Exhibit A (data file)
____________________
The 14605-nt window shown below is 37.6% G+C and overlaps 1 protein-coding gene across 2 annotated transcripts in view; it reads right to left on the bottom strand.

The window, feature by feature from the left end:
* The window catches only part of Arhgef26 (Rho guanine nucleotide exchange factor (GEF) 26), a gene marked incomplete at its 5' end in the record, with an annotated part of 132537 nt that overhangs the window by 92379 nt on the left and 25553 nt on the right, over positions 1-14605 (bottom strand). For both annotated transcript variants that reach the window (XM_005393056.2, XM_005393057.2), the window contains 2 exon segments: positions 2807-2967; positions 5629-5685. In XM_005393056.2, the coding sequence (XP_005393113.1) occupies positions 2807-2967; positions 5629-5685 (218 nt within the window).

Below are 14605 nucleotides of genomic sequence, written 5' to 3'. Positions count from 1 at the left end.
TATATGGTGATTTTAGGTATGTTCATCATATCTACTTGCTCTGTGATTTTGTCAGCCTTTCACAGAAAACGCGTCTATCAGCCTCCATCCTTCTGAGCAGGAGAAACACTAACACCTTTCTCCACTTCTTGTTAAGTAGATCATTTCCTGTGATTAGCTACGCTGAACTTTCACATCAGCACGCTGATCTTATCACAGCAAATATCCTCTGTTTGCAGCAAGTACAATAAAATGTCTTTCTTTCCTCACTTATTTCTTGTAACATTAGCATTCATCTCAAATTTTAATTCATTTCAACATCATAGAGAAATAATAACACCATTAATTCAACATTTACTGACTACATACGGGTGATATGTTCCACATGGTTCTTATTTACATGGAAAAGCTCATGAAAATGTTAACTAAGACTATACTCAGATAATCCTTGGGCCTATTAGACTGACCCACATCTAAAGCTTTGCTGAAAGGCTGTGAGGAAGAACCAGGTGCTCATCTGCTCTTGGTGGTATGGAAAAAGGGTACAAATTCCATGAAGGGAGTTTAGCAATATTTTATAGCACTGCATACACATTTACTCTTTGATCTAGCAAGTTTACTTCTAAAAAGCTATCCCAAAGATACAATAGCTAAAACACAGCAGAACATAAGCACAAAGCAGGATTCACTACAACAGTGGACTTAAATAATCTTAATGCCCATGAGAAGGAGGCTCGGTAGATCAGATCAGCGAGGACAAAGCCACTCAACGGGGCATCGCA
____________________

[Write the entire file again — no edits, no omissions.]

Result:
The 14605-nt window shown below is 37.6% G+C and overlaps 1 protein-coding gene across 2 annotated transcripts in view; it reads right to left on the bottom strand.

The window, feature by feature from the left end:
* The window catches only part of Arhgef26 (Rho guanine nucleotide exchange factor (GEF) 26), a gene marked incomplete at its 5' end in the record, with an annotated part of 132537 nt that overhangs the window by 92379 nt on the left and 25553 nt on the right, over positions 1-14605 (bottom strand). For both annotated transcript variants that reach the window (XM_005393056.2, XM_005393057.2), the window contains 2 exon segments: positions 2807-2967; positions 5629-5685. In XM_005393056.2, the coding sequence (XP_005393113.1) occupies positions 2807-2967; positions 5629-5685 (218 nt within the window).

Below are 14605 nucleotides of genomic sequence, written 5' to 3'. Positions count from 1 at the left end.
TATATGGTGATTTTAGGTATGTTCATCATATCTACTTGCTCTGTGATTTTGTCAGCCTTTCACAGAAAACGCGTCTATCAGCCTCCATCCTTCTGAGCAGGAGAAACACTAACACCTTTCTCCACTTCTTGTTAAGTAGATCATTTCCTGTGATTAGCTACGCTGAACTTTCACATCAGCACGCTGATCTTATCACAGCAAATATCCTCTGTTTGCAGCAAGTACAATAAAATGTCTTTCTTTCCTCACTTATTTCTTGTAACATTAGCATTCATCTCAAATTTTAATTCATTTCAACATCATAGAGAAATAATAACACCATTAATTCAACATTTACTGACTACATACGGGTGATATGTTCCACATGGTTCTTATTTACATGGAAAAGCTCATGAAAATGTTAACTAAGACTATACTCAGATAATCCTTGGGCCTATTAGACTGACCCACATCTAAAGCTTTGCTGAAAGGCTGTGAGGAAGAACCAGGTGCTCATCTGCTCTTGGTGGTATGGAAAAAGGGTACAAATTCCATGAAGGGAGTTTAGCAATATTTTATAGCACTGCATACACATTTACTCTTTGATCTAGCAAGTTTACTTCTAAAAAGCTATCCCAAAGATACAATAGCTAAAACACAGCAGAACATAAGCACAAAGCAGGATTCACTACAACAGTGGACTTAAATAATCTTAATGCCCATGAGAAGGAGGCTCGGTAGATCAGATCAGCGAGGACAAAGCCACTCAACGGGGCATCGCA